Emotionally speaking, there’s very little middle ground with me. Some days I’m a dead-inside man-bot with a heart made of old Nintento parts. Other days I’m an awkward teenaged girl with a lisp whose daddy doesn’t love her.
On one of these more vulnerable afternoons, I was sitting on my couch watching British television. In the US, TV stations run commercials advertising goods and services. Here in the UK, though, commercial breaks are made up almost entirely of pleas from charities.
There was soft music—the kind you immediately associate with suffering—and then the camera focused on a lone donkey walking in one of those depressing, sandy countries. His fly-covered ears drooped and his back sagged beneath a tremendous load of bricks and pots and the various luggage of poverty.
“Yesterday, today, tomorrow, every day is the same,” said the donkey, who had a British accent. “I work until I can't take another step. So hot, so tired, I need water, shade, rest. It hurts, my back, my feet, but I'm not allowed to stop. When the load is too heavy, I fall, but I keep trying."
And then I was shown a collapsed donkey—a stunt donkey, I can only hope—lying on the ground, feeble and exhausted. I instantly began sobbing.
The donkey continued. “Today a friend found me. She came to help me. She stroked my face and let me rest in the shade. She let me drink; she nursed my back. My friend is from the Brooke Hospital for Animals. She taught my poor owner to care for me, so my life can be better for good. I was lucky; some donkeys don't have a friend to save them. Sometimes when they fall, they never get up."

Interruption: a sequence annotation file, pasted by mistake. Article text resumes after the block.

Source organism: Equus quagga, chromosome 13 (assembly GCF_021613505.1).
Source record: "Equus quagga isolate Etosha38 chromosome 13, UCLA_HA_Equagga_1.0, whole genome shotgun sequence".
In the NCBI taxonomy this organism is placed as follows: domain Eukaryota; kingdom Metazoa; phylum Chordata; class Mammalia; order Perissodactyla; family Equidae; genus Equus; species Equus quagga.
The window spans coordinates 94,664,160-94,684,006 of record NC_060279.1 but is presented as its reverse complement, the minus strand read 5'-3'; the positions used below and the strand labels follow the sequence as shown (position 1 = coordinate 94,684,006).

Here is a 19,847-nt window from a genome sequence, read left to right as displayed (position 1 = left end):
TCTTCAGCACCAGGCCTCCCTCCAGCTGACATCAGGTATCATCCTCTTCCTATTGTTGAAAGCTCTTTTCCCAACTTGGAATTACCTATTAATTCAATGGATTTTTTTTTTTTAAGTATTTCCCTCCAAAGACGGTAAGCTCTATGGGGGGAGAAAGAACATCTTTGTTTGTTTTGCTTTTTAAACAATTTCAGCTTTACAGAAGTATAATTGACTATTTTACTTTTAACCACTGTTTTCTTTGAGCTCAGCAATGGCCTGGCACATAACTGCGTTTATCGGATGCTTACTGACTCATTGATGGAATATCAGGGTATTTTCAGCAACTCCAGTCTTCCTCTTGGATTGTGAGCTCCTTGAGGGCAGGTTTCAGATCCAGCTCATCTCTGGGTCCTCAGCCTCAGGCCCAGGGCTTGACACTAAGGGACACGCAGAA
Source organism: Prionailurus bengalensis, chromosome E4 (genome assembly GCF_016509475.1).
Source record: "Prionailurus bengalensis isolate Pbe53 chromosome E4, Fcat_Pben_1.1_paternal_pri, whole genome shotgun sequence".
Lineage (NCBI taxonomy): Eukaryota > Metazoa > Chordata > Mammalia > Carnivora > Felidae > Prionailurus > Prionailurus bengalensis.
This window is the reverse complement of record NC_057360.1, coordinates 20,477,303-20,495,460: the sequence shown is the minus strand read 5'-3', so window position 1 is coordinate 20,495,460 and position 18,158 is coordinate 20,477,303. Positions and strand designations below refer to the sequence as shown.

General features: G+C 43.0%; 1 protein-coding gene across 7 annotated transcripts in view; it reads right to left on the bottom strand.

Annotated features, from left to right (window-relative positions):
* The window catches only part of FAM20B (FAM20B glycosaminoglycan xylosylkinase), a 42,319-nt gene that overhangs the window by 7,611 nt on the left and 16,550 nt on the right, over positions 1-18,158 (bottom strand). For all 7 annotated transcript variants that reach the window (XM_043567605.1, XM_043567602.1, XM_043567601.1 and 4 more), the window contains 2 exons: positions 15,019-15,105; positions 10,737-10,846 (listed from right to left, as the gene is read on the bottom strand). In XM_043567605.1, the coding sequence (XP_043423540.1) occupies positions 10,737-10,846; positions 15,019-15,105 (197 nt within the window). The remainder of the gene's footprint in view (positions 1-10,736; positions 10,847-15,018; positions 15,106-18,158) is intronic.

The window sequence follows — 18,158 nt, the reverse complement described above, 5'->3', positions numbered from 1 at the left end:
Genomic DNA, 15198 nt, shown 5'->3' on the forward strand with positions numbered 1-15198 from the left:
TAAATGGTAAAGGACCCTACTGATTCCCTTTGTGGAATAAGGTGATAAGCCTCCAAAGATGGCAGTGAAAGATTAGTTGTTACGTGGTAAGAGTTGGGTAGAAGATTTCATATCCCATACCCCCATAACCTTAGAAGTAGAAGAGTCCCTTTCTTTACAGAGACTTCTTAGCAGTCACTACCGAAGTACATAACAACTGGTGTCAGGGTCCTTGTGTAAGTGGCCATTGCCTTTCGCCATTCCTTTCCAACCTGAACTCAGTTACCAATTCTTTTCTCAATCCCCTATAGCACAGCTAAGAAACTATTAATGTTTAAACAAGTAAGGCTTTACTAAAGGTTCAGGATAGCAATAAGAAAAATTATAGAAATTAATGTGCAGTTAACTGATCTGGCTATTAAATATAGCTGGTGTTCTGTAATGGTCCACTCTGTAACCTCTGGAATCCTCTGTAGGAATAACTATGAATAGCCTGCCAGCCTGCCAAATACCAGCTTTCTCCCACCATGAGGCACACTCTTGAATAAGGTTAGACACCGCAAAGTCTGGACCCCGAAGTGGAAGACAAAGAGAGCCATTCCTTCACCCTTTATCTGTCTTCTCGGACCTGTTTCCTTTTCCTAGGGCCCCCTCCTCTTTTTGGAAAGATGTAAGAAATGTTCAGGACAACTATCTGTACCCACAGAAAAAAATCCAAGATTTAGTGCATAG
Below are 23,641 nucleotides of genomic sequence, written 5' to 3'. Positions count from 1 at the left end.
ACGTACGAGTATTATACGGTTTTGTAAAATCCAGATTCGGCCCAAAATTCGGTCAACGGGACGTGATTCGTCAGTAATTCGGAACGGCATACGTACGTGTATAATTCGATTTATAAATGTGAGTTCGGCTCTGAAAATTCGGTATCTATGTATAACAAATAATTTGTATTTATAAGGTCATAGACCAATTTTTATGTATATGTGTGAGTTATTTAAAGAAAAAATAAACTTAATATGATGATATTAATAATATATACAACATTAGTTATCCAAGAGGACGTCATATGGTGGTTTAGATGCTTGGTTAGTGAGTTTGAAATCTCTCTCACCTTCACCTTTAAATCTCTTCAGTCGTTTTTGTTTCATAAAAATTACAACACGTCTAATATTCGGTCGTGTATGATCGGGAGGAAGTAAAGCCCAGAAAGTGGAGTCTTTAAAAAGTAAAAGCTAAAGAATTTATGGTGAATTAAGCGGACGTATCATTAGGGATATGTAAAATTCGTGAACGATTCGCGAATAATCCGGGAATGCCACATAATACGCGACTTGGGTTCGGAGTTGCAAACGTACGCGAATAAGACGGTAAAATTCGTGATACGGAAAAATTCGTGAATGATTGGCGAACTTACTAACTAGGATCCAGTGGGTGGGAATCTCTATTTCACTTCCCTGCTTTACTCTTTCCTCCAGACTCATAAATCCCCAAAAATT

I dialed the number at the bottom of the screen. “Hello,” I said. “What is the maximum amount of money I can legally give you?” Because of the hysterical crying, the woman had trouble understanding me. “Take all my money. Please. Just save that donkey. The brown one right there, lying in the road.”
If you’re like me—wealthy and dangerously unstable emotionally—I invite you to join in my quest to save the donkeys by visiting http://www.thebrooke.org/. Once your mood stabilizer has kicked in and you’re able to speak without wailing uncontrollably, give them a call. To expedite the process, I recommend having your checking account, savings account and 401(k) information ready.